the Supreme Court inflicts a major judicial snub on Boris Johnson

The judges overturned the Conservative Prime Minister's suspension of Parliament, plunging the kingdom into a new political turmoil.

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British Prime Minister Boris Johnson in New York on September 24.
British Prime Minister Boris Johnson in New York on September 24. SPENCER PLATT / AFP

Historical. The word is not too strong. The British Supreme Court made a landmark decision on Tuesday (September 24th) that will find its place in the UK's political annals. By declaring the unanimous decision of his eleven judges illegal, the decision of Prime Minister Boris Johnson to suspend the British Parliament for five weeks (between 9 September and 14 October), and adding that this suspension did not In effect, and Parliament could sit again immediately, the highest court in the country inflicted a huge snub on Boris Johnson.

Tuesday, 10:30 am. The eleven Supreme Court justices took their seats behind their semicircular offices. Despite the rain, television cameras are already clustering on the forecourt of the neo-Gothic building that serves as the seat of the institution, a stone's throw from the Westminster Parliament. The president, Lady Hale, 74, is at first inaudible: the microphones do not work, the website of the Court is down. This young institution (it sits since 2009) is not used to such media attention.

Quickly, the sound comes back. Very calm, Lady Hale first recalls the timing of events: August 28, Boris Johnson decides the "prorogation" of Parliament and recommends the suspension to the Queen, who approves. It is customary for the sovereign not to oppose the decisions of the government. In the wake, the first complaints are filed: in front of the Scottish High Court, by a group of about sixty elected, and before his equivalent for England and Wales, by the anti-Brexit activist Gina Miller .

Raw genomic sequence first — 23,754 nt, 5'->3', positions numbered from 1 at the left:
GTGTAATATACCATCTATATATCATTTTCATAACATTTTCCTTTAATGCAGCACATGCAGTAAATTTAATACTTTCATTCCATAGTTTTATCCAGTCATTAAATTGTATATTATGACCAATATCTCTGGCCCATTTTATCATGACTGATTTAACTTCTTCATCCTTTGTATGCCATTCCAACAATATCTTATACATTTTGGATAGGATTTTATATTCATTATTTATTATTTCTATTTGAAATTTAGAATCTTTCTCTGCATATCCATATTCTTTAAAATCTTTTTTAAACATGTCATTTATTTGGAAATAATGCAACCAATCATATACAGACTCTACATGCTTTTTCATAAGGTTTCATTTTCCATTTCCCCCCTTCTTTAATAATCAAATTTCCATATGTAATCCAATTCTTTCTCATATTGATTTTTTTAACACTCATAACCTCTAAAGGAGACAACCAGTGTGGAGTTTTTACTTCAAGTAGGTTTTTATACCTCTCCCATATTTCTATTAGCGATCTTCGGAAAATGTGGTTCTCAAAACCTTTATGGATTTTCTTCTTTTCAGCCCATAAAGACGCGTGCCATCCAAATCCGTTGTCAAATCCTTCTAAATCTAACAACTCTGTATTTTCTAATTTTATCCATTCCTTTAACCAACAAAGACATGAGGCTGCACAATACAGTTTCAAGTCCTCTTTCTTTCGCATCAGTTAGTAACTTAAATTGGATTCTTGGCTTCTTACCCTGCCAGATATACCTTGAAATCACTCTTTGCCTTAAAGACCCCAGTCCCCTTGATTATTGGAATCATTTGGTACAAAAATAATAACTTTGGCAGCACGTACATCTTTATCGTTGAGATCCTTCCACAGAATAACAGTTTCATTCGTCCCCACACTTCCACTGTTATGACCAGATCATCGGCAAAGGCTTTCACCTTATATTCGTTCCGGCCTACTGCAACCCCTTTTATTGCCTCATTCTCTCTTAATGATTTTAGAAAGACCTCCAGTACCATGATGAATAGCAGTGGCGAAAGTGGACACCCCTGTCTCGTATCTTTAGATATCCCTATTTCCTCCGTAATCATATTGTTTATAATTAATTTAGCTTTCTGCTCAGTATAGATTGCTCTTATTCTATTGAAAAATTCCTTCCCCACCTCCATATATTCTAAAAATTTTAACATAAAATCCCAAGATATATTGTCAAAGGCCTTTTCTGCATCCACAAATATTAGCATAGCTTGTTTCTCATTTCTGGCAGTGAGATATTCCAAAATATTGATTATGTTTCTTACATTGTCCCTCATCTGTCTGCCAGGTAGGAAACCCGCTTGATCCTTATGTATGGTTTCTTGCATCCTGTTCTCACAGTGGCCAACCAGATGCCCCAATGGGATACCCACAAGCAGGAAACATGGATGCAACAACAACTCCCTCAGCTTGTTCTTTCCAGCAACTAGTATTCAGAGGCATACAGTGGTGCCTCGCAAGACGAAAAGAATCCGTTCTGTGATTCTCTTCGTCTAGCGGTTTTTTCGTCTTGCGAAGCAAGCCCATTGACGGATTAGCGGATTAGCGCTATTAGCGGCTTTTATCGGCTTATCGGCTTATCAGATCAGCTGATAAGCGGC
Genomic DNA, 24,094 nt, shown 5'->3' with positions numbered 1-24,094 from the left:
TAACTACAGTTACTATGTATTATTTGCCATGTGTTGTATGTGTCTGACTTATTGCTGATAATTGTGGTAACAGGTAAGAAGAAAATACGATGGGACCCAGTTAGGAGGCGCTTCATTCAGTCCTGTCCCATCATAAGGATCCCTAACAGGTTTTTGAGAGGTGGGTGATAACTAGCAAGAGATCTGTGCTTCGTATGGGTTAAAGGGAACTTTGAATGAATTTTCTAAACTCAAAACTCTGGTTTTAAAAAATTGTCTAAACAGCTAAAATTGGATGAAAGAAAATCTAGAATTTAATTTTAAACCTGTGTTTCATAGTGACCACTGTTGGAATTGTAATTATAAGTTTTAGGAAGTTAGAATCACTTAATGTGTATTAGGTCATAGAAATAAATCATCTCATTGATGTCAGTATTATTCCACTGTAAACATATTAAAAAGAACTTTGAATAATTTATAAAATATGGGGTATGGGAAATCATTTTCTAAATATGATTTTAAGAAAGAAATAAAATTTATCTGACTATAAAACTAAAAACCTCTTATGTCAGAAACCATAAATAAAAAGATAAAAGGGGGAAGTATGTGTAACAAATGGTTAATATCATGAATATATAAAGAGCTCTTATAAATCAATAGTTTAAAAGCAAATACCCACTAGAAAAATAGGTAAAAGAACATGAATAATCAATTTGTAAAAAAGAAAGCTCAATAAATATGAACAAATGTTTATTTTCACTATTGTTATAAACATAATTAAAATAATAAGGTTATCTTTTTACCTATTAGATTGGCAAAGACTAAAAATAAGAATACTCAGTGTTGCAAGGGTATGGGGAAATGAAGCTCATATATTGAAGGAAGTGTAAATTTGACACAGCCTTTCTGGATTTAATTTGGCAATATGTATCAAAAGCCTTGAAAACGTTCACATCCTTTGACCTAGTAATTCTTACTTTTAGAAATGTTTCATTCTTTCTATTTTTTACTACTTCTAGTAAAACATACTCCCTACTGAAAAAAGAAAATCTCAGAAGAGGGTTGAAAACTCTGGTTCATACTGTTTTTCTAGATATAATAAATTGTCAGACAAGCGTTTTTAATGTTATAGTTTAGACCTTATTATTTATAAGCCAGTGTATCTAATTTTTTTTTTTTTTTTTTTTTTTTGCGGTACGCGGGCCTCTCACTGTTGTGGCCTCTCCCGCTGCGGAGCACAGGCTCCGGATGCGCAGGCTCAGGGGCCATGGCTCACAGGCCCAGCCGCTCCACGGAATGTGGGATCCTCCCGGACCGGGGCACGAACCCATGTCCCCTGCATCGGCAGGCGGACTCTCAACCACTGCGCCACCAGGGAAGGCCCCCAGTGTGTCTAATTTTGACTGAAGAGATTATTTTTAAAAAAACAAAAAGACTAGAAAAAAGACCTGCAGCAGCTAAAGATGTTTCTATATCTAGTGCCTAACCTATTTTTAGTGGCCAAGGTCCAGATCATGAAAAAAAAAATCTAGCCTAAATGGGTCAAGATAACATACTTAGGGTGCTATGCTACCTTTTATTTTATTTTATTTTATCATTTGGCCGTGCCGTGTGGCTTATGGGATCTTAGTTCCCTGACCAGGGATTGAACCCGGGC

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Pedagogue, the president then unrolls her reasoning. Yes, the Court held that it could take a position on the legality or otherwise of Boris Johnson's recommendation to the Queen. At the beginning of September, however, the British High Court had decided that its decision to suspend Parliament was "Political essence" and that the judges did not have to interfere. Lady Hale especially adds that this recommendation "Was illegal" because "It has had the effect of impeding Parliament's ability to exercise its democratic functions, without any rational justification". At the end of August, Johnson said he needed time to put together a reform program, which he planned to present to elected officials on October 14. But he had not provided the Court with any sworn statement confirming his intentions.


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